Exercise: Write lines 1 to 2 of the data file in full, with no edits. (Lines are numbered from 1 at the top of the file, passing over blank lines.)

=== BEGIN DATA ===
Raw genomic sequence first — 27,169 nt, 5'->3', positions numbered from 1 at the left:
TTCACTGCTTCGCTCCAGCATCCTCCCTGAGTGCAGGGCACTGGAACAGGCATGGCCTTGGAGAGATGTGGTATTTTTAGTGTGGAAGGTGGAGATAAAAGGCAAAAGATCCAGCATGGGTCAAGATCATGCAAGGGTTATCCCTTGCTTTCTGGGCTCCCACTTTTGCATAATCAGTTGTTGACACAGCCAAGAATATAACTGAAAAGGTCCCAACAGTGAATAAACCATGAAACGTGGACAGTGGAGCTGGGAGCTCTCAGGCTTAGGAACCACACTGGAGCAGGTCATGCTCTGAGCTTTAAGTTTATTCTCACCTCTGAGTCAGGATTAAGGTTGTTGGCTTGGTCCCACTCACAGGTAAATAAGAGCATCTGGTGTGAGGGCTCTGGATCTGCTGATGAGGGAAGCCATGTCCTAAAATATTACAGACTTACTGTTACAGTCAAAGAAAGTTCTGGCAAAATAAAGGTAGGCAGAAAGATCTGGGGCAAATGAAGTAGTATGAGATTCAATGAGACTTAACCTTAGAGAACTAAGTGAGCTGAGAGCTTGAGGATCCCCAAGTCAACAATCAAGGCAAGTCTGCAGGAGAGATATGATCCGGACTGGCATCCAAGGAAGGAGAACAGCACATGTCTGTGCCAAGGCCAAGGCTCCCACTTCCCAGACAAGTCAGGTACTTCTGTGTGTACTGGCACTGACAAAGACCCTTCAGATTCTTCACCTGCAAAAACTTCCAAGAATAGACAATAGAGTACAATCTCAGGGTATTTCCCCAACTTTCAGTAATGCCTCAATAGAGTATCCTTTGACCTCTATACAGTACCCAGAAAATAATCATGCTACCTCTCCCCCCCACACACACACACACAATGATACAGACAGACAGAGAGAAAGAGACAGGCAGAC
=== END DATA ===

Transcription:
Raw genomic sequence first — 27,169 nt, 5'->3', positions numbered from 1 at the left:
TTCACTGCTTCGCTCCAGCATCCTCCCTGAGTGCAGGGCACTGGAACAGGCATGGCCTTGGAGAGATGTGGTATTTTTAGTGTGGAAGGTGGAGATAAAAGGCAAAAGATCCAGCATGGGTCAAGATCATGCAAGGGTTATCCCTTGCTTTCTGGGCTCCCACTTTTGCATAATCAGTTGTTGACACAGCCAAGAATATAACTGAAAAGGTCCCAACAGTGAATAAACCATGAAACGTGGACAGTGGAGCTGGGAGCTCTCAGGCTTAGGAACCACACTGGAGCAGGTCATGCTCTGAGCTTTAAGTTTATTCTCACCTCTGAGTCAGGATTAAGGTTGTTGGCTTGGTCCCACTCACAGGTAAATAAGAGCATCTGGTGTGAGGGCTCTGGATCTGCTGATGAGGGAAGCCATGTCCTAAAATATTACAGACTTACTGTTACAGTCAAAGAAAGTTCTGGCAAAATAAAGGTAGGCAGAAAGATCTGGGGCAAATGAAGTAGTATGAGATTCAATGAGACTTAACCTTAGAGAACTAAGTGAGCTGAGAGCTTGAGGATCCCCAAGTCAACAATCAAGGCAAGTCTGCAGGAGAGATATGATCCGGACTGGCATCCAAGGAAGGAGAACAGCACATGTCTGTGCCAAGGCCAAGGCTCCCACTTCCCAGACAAGTCAGGTACTTCTGTGTGTACTGGCACTGACAAAGACCCTTCAGATTCTTCACCTGCAAAAACTTCCAAGAATAGACAATAGAGTACAATCTCAGGGTATTTCCCCAACTTTCAGTAATGCCTCAATAGAGTATCCTTTGACCTCTATACAGTACCCAGAAAATAATCATGCTACCTCTCCCCCCCACACACACACACACAATGATACAGACAGACAGAGAGAAAGAGACAGGCAGAC